Electronic Discovery –
Why lawyers are still searching for the answers...
On December 1, 2006, amendments to the U.S. Federal Rules of Civil Procedure concerning the discovery of electronically stored information went into effect bringing federal courts into the digital age. The rules specify the requirements for electronic document discovery in civil cases, as recommended in September 2005 by the Judicial Conference of the US Supreme Court’s Committee.
The steady flow of new technologies coming to market means that the age of the digital office is upon us. While email is the obvious electronic business communication, companies around the globe are increasingly relying on supplementary technologies. j2 Global Communications has seen a significant rise in the use of electronic faxes and this seems to be a trend that shows no sign of waning. For example, j2’s eFax service, which delivers faxes straight to email inboxes, is used in offices around the globe, with hundreds of million of fax pages processed with eFax each year.
The massive take up of electronic communications in business has meant it was only a matter of time before these “e-discovery rules” came into force. On both sides of the Atlantic, electronic information has been submitted as evidence for a number of years. Emails, electronic faxes and instant messages for example, have become a staple element of the documentation used in civil cases and their appearance at trial is only set to increase.
During the last few years, judges have made individual rulings on which electronic elements can be discovered and the discovery process itself, but this approach has caused ambiguity and confusion. Recognizing this, the US Supreme Court approved rules about the discovery of electronic information in federal courts.
The new measures aim to make the process of electronic discovery clear, removing ambiguity and creating a uniform approach throughout the federal system. But already, the new system is causing unease amongst legal professionals and US businesses.
Huge Impact on US Business
While the rules have obvious implications for the litigation process, their impact on US businesses is huge. Designed to ensure that all relevant electronic information is quickly and easily accessible in the event of litigation, businesses are now faced with the intimidating task of storing and cataloguing every single piece of digital communication that could be used as evidence.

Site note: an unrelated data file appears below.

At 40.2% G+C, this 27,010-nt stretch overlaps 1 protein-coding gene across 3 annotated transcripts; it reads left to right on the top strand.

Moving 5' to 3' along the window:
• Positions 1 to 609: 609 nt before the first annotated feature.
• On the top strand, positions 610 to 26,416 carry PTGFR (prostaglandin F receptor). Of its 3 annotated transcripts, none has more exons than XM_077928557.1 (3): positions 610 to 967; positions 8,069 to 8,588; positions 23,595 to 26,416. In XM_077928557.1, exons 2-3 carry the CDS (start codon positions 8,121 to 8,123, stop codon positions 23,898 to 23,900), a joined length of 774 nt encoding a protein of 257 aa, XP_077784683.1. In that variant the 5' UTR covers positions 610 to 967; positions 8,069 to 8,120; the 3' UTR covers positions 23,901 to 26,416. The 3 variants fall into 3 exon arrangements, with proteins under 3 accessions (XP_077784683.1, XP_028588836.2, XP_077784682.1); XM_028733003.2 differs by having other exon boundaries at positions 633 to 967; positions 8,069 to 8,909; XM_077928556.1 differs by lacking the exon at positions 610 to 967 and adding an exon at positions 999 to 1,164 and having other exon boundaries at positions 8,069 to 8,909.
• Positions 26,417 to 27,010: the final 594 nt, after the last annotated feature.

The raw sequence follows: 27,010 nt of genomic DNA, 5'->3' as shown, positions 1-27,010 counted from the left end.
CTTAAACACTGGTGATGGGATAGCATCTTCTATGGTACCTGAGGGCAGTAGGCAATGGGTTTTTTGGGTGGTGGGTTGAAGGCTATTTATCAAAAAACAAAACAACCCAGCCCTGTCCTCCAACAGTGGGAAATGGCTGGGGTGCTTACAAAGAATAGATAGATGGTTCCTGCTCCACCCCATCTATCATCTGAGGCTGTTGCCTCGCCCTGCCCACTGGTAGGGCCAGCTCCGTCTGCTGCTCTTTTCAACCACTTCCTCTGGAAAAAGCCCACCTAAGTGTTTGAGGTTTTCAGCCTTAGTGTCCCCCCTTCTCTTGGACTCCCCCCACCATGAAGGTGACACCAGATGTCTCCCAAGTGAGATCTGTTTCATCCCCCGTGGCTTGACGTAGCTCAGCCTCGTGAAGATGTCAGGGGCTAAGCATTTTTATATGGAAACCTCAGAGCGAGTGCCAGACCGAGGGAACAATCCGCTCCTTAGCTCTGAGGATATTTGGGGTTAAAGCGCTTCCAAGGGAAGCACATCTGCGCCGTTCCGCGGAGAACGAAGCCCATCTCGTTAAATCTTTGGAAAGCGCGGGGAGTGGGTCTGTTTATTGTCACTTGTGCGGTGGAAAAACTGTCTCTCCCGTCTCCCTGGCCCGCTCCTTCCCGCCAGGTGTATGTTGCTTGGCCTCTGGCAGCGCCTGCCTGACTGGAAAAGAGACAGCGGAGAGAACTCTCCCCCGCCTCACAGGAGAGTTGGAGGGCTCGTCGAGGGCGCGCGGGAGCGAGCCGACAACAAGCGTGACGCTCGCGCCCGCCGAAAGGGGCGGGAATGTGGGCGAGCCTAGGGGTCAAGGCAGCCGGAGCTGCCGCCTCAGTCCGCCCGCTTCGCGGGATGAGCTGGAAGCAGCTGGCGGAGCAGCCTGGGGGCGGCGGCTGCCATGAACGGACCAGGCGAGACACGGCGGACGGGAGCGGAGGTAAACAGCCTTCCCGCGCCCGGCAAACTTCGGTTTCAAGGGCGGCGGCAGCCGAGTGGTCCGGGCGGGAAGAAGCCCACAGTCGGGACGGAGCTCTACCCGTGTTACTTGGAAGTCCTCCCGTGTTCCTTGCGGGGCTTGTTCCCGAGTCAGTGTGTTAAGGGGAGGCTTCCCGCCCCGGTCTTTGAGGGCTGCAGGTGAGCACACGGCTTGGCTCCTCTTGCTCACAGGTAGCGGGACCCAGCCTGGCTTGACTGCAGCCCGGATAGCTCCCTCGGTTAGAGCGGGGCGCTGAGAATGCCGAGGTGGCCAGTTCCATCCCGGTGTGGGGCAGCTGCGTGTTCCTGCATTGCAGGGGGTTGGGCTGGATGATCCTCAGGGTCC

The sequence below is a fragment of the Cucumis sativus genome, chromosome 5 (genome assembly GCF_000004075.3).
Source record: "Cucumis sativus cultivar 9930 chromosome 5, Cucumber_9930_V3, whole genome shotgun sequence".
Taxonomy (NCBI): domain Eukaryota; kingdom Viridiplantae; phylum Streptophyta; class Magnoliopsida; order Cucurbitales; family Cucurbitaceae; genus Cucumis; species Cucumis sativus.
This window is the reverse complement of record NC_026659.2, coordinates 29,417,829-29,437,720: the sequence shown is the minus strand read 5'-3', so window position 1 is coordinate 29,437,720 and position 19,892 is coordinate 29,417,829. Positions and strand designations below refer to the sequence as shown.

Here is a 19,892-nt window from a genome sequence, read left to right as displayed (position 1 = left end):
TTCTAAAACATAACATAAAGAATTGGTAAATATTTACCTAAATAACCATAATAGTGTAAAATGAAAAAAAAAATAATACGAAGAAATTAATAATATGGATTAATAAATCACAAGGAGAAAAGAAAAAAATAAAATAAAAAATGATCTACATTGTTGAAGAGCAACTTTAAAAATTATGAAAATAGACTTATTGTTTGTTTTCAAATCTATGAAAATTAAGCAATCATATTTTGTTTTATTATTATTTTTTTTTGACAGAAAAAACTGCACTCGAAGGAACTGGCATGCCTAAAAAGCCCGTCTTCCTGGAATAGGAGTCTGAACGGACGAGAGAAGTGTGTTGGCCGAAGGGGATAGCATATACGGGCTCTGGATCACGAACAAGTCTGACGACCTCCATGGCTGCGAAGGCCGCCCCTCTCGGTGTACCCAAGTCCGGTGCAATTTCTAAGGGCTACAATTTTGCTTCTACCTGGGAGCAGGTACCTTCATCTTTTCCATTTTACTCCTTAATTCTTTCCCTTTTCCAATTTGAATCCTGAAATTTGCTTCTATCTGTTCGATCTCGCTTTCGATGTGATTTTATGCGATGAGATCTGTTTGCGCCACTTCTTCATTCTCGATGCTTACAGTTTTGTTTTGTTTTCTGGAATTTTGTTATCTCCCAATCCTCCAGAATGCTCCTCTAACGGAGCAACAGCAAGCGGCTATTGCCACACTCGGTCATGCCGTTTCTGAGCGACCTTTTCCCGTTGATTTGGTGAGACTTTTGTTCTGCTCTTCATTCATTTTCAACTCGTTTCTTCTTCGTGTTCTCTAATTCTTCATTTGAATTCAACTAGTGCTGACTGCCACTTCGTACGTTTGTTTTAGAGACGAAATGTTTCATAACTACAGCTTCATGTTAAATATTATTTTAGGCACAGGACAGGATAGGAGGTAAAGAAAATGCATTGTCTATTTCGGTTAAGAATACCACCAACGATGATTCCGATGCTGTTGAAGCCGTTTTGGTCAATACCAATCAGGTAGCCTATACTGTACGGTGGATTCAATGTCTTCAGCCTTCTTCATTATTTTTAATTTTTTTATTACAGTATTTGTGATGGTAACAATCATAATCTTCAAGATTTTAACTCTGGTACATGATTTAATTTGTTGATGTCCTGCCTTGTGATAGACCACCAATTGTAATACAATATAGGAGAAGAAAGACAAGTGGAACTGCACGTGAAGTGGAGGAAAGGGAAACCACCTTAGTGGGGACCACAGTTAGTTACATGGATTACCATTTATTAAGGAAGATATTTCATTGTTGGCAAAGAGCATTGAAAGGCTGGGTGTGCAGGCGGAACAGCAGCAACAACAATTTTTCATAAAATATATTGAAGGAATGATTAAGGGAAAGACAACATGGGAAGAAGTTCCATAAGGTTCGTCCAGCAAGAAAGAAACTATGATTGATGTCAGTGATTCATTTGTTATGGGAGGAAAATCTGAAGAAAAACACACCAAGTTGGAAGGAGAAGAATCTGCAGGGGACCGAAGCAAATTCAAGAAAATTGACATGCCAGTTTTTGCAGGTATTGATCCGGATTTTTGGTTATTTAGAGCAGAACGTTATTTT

In anticipation of these new rules, a number of technology companies have been developing their products to help businesses. At j2 Global Communications, for example, eFax service has been enhanced by increasing the online storage period for customers’ incoming faxes and messages up to two years, an increase of 100 percent. j2 Global Communications will also be introducing an index system to help customers catalogue, retrieve and store electronic faxes, enhancing customers ability to retrieve documents. Further, j2’s technology transforms paper faxes into electronic documents allowing for companies to access and store documents in a controlled electronic environment thereby assisting companies in both the enforcement of document retention policies and decreasing the time and cost to collect relevant documents through electronic searches.
According to unspecified sources in eWeek, an online US publication, it was then Vice President, Al Gore, who sparked the need for the new rules. In March 2000, it was reported that Gore was unable to immediately produce emails relating to his fund raising activities when asked to by the Department of Justice. At the time, counsel Beth Nolan said that the White House emails were recorded on a series of 625 tapes and it would take six months to hunt for them.
Setting up the search equipment itself would take an additional two months.